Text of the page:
Biography, Cultural Studies, Digital Scholarship, Life Writing

Making Them Live

20.12.10 | Comment?

The Australian Dictionary of Biography (ADB) is the premier reference resource for the study of the lives of Australians who were significant in Australian history. Its 50 year anniversary was celebrated in 2009 with a special symposium ‘Between the Past and the Future’, which brought together past employees of and contributors to this important national project. Seventeen volumes of the dictionary and one supplementary volume have been published under the Melbourne University Press imprint, with Volume 18 (covering people who died between 1981 and 1990, surnames beginning L to Z) due to appear in 2012.

The editorial unit that produces the ADB has been led by General Editor Professor Melanie Nolan since 2008. In that year, the National Centre of Biography (NCB) was established at the Australian National University to extend the work of the ADB and to serve as a focus for the study of life writing in Australia, supporting the highest standards in the field, nationally and internationally. The NCB is a growing community made up of research editors, PhD students, postdoctoral and research fellows, senior academics and adjunct appointments, together with administrative support staff, a website developer and an online manager.

2006 was an especially important year for the ADB, with the launching of the online version of the dictionary by Michael Jeffery, Governor-General of Australia. The ADB online, covering almost all of the material in the existing print volumes, has quickly become one of the most widely consulted online reference works for the study of Australian history. Visits to the website at www.adbonline.com.au reached approximately 70 million ‘hits’ by 2009. The ADB online is set apart from similar biographical reference works around the world by being freely available rather than via a subscription-based online service.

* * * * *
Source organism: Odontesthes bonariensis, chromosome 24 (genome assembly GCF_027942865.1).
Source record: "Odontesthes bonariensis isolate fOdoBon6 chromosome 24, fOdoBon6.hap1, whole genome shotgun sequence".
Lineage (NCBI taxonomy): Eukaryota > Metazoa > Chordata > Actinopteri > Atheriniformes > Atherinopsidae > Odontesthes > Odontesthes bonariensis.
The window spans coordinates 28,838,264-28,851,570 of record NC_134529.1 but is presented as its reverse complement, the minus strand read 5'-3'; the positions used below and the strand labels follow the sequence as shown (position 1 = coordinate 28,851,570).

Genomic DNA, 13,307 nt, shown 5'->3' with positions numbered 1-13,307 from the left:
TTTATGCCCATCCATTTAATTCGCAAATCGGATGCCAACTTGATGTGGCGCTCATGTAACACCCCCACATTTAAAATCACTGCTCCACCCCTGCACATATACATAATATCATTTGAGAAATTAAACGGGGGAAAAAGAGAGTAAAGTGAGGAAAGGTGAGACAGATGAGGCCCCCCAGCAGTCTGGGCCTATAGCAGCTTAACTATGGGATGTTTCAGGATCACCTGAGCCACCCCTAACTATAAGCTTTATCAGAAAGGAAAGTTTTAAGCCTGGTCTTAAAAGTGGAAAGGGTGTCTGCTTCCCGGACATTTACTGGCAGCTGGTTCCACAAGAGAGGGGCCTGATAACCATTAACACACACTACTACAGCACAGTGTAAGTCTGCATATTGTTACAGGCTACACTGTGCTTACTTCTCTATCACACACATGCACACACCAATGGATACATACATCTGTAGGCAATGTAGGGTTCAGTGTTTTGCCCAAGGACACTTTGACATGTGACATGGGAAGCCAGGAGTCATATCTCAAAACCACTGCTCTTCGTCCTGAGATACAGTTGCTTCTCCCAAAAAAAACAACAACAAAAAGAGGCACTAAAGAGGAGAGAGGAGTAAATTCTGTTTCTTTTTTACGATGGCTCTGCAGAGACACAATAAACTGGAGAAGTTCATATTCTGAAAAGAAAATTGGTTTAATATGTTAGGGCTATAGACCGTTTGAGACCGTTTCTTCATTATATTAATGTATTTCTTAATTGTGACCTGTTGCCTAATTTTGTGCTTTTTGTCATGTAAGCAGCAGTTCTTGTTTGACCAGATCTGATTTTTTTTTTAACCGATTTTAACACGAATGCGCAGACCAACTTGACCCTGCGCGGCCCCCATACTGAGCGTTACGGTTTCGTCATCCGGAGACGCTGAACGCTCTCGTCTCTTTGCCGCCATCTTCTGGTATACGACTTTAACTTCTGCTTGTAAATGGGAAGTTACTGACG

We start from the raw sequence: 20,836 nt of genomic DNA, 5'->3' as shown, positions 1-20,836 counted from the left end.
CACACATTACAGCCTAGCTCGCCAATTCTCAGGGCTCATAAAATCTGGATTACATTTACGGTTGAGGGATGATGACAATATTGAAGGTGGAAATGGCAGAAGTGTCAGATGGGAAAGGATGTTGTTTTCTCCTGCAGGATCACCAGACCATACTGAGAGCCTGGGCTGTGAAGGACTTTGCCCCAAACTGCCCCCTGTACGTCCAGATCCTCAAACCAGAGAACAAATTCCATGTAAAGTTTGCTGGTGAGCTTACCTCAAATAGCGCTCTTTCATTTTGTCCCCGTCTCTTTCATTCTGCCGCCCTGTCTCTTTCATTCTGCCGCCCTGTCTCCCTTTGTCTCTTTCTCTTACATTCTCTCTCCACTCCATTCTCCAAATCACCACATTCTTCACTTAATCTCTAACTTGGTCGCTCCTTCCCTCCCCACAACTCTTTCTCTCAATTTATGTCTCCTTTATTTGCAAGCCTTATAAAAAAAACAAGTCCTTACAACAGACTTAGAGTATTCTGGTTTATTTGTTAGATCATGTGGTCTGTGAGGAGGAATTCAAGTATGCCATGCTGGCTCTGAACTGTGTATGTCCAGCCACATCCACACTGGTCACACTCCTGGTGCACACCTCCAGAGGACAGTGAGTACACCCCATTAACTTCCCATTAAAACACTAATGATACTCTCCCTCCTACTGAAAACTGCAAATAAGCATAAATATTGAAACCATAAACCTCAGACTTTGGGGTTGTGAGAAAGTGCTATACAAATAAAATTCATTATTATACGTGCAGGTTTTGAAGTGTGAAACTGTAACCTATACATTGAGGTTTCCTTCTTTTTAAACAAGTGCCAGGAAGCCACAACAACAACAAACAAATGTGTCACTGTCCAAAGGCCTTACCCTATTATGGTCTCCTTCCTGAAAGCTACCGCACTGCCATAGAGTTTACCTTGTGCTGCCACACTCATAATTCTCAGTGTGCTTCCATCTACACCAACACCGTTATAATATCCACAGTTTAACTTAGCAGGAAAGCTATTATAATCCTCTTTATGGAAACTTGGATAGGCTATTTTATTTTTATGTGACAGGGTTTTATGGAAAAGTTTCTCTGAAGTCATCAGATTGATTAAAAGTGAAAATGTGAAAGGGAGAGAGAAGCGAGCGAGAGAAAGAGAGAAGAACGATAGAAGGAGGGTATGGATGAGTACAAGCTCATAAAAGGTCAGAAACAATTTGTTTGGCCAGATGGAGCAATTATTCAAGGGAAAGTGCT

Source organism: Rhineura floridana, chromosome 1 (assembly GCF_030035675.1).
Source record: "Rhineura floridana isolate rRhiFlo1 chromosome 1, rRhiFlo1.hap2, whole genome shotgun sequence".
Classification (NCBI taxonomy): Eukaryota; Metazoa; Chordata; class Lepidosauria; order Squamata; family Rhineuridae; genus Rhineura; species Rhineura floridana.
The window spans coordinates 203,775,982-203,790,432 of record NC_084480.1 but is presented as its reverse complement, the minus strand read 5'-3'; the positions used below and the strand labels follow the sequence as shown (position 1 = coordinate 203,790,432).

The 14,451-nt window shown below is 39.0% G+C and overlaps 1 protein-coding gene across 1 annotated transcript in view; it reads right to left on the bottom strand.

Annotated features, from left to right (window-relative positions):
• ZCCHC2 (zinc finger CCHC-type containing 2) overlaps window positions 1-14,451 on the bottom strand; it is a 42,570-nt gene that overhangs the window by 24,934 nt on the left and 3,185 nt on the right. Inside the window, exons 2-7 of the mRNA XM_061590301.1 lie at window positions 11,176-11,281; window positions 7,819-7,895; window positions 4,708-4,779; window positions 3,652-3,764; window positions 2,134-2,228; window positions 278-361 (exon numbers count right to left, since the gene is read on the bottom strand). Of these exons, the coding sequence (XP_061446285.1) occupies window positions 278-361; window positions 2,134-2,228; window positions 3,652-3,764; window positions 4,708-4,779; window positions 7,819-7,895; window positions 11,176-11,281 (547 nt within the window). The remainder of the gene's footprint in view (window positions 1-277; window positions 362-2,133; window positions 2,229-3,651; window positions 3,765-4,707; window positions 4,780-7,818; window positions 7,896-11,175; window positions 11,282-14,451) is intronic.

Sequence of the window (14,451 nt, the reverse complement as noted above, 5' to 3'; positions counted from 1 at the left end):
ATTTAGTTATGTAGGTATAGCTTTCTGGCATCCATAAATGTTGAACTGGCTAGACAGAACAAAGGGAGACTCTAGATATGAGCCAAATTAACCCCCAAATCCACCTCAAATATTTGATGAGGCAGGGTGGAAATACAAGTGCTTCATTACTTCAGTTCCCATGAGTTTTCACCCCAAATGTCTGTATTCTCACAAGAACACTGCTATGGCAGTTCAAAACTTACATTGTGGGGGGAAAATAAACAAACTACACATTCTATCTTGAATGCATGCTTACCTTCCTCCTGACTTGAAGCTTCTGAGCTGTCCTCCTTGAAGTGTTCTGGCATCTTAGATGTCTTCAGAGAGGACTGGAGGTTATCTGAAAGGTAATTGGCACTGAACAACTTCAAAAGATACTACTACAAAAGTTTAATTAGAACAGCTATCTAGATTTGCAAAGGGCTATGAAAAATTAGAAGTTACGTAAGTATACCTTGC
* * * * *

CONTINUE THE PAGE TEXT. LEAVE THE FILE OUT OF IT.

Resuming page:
As preparation of Volume 18 of the print version of the ADB draws to a close over the coming year, new plans are in the pipeline to enhance the functionality of ADB online. Print-based resources continue to be transferred to digital publication formats, and large-scale collections of information online are available to more people than ever before. As readers become increasingly digitally literate, they also expect more of online resources; they expect them to be responsive to technological innovation and to change with the times.

The NCB has set itself a goal over the next five years to be recognised as a world leader in the development of online biographical dictionaries and related resources, supporting and promoting innovation in life writing in multiple media formats. A fundamentally important step towards achieving this goal is the renovation of the underlying structure of information in the online version of the dictionary. This is currently underway. The database is in the process of literally being rebuilt from the ground up. Meanwhile, ADB online will continue to function as usual, and changes will be introduced in stages.

One of the first new features will be a fresh graphical layout, aimed to ensure ease of access for people of all ages and levels. Next will be the introduction of a much more ‘intuitive’ search interface. In practical terms, this means that scholars will be able to locate information more quickly and efficiently, and with greater accuracy. ‘Contextual’ search functions will provide clues to related information, inviting users to follow web links to, for example, a subject’s associates, or to other people who may have attended the same school or been members or employees of the same organisation.

The ADB is also raising its already exceptionally high standards for verification of historical information and accuracy in editing, by making use of new technology to streamline editorial processes. This initiative, introduced in April 2010 when I joined the NCB as its Deputy Director and as the new Deputy General Editor of the ADB, marks an important transitional moment for the ADB as it continues to build its reputation as a leader in the practical application of digital technologies in the field of history.

Arthur, Paul Longley. “Making Them Live: The Australian Dictionary of Biography Online,” History: Magazine of the Royal Australian Historical Society 106 (December 2010): 7–8.

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Paul Arthur is Vice-Chancellor’s Professorial Research Fellow and Chair in Digital Humanities and Social Sciences, at Edith Cowan University, Western Australia. He speaks and publishes widely on major challenges and changes facing 21st-century society, from the global impacts of technology on communication, culture and identity